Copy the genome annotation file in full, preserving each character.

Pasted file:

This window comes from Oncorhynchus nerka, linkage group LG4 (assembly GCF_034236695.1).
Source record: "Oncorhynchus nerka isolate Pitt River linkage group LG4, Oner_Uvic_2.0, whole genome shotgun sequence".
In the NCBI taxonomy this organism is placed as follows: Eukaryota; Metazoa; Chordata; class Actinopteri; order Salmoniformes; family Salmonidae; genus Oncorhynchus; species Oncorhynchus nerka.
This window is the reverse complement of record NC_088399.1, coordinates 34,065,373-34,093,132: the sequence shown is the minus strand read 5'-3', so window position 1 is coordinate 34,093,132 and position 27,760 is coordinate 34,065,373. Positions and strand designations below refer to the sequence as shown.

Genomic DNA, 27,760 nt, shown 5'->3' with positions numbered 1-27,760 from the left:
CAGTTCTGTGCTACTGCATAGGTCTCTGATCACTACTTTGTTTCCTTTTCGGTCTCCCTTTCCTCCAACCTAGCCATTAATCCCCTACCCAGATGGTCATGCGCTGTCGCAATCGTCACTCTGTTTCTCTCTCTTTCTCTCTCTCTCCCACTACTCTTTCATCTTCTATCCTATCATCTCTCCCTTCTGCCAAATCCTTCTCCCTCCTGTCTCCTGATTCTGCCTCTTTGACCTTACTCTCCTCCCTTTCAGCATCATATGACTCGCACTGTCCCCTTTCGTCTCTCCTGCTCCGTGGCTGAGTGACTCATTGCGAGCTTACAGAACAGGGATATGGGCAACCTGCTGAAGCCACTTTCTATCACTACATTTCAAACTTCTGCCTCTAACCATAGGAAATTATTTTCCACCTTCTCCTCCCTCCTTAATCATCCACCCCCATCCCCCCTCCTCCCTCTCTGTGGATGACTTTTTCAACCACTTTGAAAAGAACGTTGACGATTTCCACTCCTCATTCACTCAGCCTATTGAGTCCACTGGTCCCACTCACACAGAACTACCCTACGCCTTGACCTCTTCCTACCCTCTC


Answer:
This window comes from Oncorhynchus nerka, linkage group LG4 (assembly GCF_034236695.1).
Source record: "Oncorhynchus nerka isolate Pitt River linkage group LG4, Oner_Uvic_2.0, whole genome shotgun sequence".
In the NCBI taxonomy this organism is placed as follows: Eukaryota; Metazoa; Chordata; class Actinopteri; order Salmoniformes; family Salmonidae; genus Oncorhynchus; species Oncorhynchus nerka.
This window is the reverse complement of record NC_088399.1, coordinates 34,065,373-34,093,132: the sequence shown is the minus strand read 5'-3', so window position 1 is coordinate 34,093,132 and position 27,760 is coordinate 34,065,373. Positions and strand designations below refer to the sequence as shown.

Genomic DNA, 27,760 nt, shown 5'->3' with positions numbered 1-27,760 from the left:
CAGTTCTGTGCTACTGCATAGGTCTCTGATCACTACTTTGTTTCCTTTTCGGTCTCCCTTTCCTCCAACCTAGCCATTAATCCCCTACCCAGATGGTCATGCGCTGTCGCAATCGTCACTCTGTTTCTCTCTCTTTCTCTCTCTCTCCCACTACTCTTTCATCTTCTATCCTATCATCTCTCCCTTCTGCCAAATCCTTCTCCCTCCTGTCTCCTGATTCTGCCTCTTTGACCTTACTCTCCTCCCTTTCAGCATCATATGACTCGCACTGTCCCCTTTCGTCTCTCCTGCTCCGTGGCTGAGTGACTCATTGCGAGCTTACAGAACAGGGATATGGGCAACCTGCTGAAGCCACTTTCTATCACTACATTTCAAACTTCTGCCTCTAACCATAGGAAATTATTTTCCACCTTCTCCTCCCTCCTTAATCATCCACCCCCATCCCCCCTCCTCCCTCTCTGTGGATGACTTTTTCAACCACTTTGAAAAGAACGTTGACGATTTCCACTCCTCATTCACTCAGCCTATTGAGTCCACTGGTCCCACTCACACAGAACTACCCTACGCCTTGACCTCTTCCTACCCTCTC